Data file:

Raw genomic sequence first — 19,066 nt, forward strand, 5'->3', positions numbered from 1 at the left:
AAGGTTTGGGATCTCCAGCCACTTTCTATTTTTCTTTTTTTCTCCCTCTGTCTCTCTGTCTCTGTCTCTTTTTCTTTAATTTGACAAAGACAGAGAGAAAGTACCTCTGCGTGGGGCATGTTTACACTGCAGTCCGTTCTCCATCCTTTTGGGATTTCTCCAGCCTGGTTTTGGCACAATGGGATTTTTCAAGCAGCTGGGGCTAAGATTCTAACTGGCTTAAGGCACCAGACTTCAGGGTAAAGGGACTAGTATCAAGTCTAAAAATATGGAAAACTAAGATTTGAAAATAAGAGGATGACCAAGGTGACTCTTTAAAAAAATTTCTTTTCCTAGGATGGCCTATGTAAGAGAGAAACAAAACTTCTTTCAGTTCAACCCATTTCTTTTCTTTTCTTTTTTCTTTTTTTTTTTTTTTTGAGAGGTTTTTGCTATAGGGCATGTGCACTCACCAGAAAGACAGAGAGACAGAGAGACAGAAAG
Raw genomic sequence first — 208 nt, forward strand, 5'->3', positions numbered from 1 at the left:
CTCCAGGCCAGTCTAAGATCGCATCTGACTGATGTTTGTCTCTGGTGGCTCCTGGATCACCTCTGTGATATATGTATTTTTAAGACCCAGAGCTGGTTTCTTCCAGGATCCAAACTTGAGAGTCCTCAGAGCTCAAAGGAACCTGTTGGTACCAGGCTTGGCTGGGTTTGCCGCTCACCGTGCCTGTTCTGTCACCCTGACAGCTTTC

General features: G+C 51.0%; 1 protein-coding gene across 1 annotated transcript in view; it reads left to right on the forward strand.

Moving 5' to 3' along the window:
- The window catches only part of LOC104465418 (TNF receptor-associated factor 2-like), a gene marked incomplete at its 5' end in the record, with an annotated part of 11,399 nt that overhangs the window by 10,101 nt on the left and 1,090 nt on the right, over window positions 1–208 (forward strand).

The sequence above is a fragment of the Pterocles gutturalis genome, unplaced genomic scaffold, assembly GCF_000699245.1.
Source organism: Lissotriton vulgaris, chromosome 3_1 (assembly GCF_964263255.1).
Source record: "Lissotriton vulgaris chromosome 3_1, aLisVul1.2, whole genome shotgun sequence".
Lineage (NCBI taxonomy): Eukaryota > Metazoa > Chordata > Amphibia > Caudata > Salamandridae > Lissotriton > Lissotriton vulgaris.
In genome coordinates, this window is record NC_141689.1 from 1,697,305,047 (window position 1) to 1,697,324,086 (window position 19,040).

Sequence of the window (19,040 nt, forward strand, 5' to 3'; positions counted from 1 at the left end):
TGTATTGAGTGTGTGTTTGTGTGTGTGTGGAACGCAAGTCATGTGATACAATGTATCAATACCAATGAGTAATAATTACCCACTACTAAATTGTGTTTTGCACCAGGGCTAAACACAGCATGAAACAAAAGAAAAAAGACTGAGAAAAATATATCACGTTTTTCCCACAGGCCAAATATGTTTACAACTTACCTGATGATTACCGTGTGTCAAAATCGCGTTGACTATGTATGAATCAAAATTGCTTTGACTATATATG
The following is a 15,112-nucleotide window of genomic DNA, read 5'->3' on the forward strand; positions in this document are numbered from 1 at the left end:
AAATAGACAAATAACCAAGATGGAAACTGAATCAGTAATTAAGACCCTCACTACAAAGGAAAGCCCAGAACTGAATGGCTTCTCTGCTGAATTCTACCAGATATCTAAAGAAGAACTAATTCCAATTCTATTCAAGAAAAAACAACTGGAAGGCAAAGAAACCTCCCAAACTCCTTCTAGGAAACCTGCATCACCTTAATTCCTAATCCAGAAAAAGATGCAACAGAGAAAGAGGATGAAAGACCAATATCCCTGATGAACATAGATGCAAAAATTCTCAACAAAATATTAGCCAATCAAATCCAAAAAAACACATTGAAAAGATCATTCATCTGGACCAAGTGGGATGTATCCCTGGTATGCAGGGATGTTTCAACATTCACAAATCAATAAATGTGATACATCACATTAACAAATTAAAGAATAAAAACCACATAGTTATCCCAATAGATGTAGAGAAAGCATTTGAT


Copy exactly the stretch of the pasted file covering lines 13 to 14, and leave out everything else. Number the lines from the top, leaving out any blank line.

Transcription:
Sequence of the window (19,040 nt, forward strand, 5' to 3'; positions counted from 1 at the left end):
TGTATTGAGTGTGTGTTTGTGTGTGTGTGGAACGCAAGTCATGTGATACAATGTATCAATACCAATGAGTAATAATTACCCACTACTAAATTGTGTTTTGCACCAGGGCTAAACACAGCATGAAACAAAAGAAAAAAGACTGAGAAAAATATATCACGTTTTTCCCACAGGCCAAATATGTTTACAACTTACCTGATGATTACCGTGTGTCAAAATCGCGTTGACTATGTATGAATCAAAATTGCTTTGACTATATATG